Next was Asa Bjornberg who uses horses in her unique and interesting work.  Asa shared her journey from being an expert at McKinsey & Company to becoming a clinical psychologist and coach using horses in her leadership and development programmes. Asa also shared some of her personal exposure t mental health and recovery.  Hugely innovative and interesting session.


Bianca Angelico followed Asa.  She is Deputy Chair of Women in FM and an exec manager at Sodexo.  She shared a heart rendering experience made all the more human and poignant by her dad in the audience who had travelled from the family home in South Africa to support Bianca.


Karen Shaw – passionate Employer Programme Manager from the excellent Time To Change spoke about their role, their work in removing stigma at work and encouraging all to sign the Time to Change Pledge.


Lauren Trent a recruitment consultant with Trust in SODA made some in the audience reach for the Kleenex again.  She was one of the people involved in the acid throwing by Arthur Collins.  Her visible concern for her friend who was with her on the night and more disfigured was permeable.  Lauren enabled the audience to know what the life long journey is for someone affected by this horrendous trend to use corrosive substances as weapons and the confusion on the night with a lack of help from the nightclub, the horror of having her family over an hour away and the pain for them.  Lauren spoke about the training needed for everyone on what to do in an acid attack.


Graham Bird, Workplace Director at Where we Work gave a funny, presentation on how to look after ourselves in the workplace which held the interest and resulted in much note taking.


The final speaker of the morning session was Lucy Jeynes, MD of Larch Consulting and Co-Founder of Women in FM.  The reaction of Lucy’s colleagues and peers in the audience was most startling as she revealed the mental health issue that had impacted her family, the pressure of holding it together in the workplace and supporting everyone around which no one knew about.  For me this illustrated the often hidden impact of Mental Health – trying to carry on at work as though everything was ok.  Her talk started off with a member of her family experiencing cyber bullying – a 24/7 issue that never stops…. Various stages of Mental Health decline followed until ultimately the worst case scenario was attempted but luckily unsuccessful.  Lucy shared some interesting stats – 40% of bullying is via social media, 30% is in on-line gaming platforms and 30% on instant messaging.  It’s more subtle in the workplace with ‘Frenenemies’ – pretending to be your friend but in reality they are your enemy – these offer advice and then exclude totally undermining self confidence.  Cyber bullying continues even when schools, work, location is changed.  There is a campaign to stand-up to this ‘Stop, Speak, Support’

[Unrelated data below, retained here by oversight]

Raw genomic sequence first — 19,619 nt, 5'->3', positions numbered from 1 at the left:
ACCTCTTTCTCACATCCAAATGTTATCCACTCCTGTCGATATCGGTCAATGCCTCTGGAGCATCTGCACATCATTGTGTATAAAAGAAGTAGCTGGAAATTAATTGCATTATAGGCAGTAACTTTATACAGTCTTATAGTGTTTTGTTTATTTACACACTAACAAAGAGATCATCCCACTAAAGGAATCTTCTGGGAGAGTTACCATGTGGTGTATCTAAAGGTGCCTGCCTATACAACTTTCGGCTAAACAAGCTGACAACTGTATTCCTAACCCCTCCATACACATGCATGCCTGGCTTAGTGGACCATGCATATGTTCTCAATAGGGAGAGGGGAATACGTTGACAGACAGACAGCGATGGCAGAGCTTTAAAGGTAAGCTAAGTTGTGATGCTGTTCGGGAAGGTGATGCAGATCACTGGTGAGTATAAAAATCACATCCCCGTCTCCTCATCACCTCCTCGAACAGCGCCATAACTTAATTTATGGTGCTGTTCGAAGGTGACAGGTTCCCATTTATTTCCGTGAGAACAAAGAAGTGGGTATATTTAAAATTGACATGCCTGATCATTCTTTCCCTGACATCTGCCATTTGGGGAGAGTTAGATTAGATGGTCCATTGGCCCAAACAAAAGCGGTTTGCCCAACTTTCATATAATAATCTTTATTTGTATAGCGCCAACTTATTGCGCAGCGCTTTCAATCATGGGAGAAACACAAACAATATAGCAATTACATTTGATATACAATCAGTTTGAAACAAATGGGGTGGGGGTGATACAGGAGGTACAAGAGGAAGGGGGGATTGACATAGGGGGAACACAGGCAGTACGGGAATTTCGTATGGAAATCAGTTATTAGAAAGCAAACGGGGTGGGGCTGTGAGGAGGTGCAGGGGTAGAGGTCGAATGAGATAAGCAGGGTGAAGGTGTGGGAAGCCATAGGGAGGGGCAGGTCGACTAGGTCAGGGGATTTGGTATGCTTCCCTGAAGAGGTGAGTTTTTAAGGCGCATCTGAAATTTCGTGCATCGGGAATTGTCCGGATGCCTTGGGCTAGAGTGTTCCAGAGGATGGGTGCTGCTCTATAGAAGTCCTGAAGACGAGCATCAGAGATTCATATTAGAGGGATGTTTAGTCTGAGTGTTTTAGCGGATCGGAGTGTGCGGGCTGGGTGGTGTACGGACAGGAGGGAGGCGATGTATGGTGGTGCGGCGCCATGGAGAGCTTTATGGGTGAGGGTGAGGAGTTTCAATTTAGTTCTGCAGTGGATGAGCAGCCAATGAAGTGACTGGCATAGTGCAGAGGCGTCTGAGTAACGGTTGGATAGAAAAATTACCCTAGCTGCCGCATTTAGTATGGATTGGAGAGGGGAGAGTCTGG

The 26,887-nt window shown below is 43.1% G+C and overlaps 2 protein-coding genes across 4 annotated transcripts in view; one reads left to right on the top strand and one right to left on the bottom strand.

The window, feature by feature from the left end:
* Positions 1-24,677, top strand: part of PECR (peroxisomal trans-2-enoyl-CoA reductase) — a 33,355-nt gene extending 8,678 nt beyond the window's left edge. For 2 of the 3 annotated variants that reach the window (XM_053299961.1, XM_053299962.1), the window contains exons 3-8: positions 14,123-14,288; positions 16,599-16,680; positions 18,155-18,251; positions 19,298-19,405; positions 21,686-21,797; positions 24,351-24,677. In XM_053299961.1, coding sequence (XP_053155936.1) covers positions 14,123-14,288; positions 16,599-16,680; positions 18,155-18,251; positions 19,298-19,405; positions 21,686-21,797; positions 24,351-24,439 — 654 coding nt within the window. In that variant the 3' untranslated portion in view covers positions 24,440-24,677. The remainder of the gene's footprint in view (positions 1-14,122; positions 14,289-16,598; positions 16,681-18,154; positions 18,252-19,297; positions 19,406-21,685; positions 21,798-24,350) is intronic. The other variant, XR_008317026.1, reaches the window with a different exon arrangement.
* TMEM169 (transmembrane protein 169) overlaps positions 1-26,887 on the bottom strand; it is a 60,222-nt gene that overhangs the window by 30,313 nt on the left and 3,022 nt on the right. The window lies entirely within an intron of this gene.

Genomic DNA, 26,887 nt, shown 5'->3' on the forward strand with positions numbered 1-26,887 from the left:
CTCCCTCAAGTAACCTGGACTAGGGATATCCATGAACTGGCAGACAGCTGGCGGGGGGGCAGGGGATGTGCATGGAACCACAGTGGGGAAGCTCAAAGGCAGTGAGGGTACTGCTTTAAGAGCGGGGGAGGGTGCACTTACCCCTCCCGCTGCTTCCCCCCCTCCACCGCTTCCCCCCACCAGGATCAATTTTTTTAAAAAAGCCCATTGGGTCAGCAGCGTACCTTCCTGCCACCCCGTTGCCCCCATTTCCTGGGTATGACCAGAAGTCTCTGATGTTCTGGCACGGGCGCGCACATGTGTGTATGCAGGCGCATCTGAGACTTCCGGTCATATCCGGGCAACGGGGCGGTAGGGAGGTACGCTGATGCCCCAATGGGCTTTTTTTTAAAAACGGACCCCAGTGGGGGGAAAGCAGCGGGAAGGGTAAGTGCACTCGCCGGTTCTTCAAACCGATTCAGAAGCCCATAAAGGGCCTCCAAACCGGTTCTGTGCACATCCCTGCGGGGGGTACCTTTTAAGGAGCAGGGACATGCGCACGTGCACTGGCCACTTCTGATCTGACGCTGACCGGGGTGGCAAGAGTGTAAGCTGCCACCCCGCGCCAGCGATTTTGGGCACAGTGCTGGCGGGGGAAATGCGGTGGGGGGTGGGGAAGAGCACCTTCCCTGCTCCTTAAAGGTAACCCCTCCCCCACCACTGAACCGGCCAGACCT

An incredibly interesting event.



Social Mobility – What is it exactly?

I was thinking about this the other day.  Maybe my definition is different to others….


So what prompted this thought?  I’d been invited by a global financial services organisation with a multi £bn turnover and global presence to share my work with their Social Mobility team.


During this meeting I explained how I devised and run Growing Talent which has got over 120 people from the ranks of the unemployed into permanent jobs which they have flourished in.  Over four years, many have returned to encourage those following them and shared how much Growing Talent had changed their lives.  Some have started their own business.


I gave many examples from graduates who had no direction, self belief nor understanding of what the world of employment looked like to people like Richard – mid 30s, never worked – who not only completed the programme but has been employed for over two years now.


People on Growing Talent come from all social backgrounds including the homeless, single parents, people who have experienced mental health issues and so on.


With nurturing and encouragement they have secured employment, got savings, taken back control of their lives and have immense self-belief.  To me, this is social mobility.


At the end of the meeting, the Social Mobility team said Growing Talent was good but what about clothes?  Clothes do not bring about change.  A mindset, encouragement into work and self belief do as my evidence shows.


So what does Social Mobility mean to you?  Is it a new set of clothes or is it giving the tools to someone to literally change their lives?


I sincerely hope the money being invested into these Social Mobility teams actually delivers real change and doesn’t just become a tick box exercise….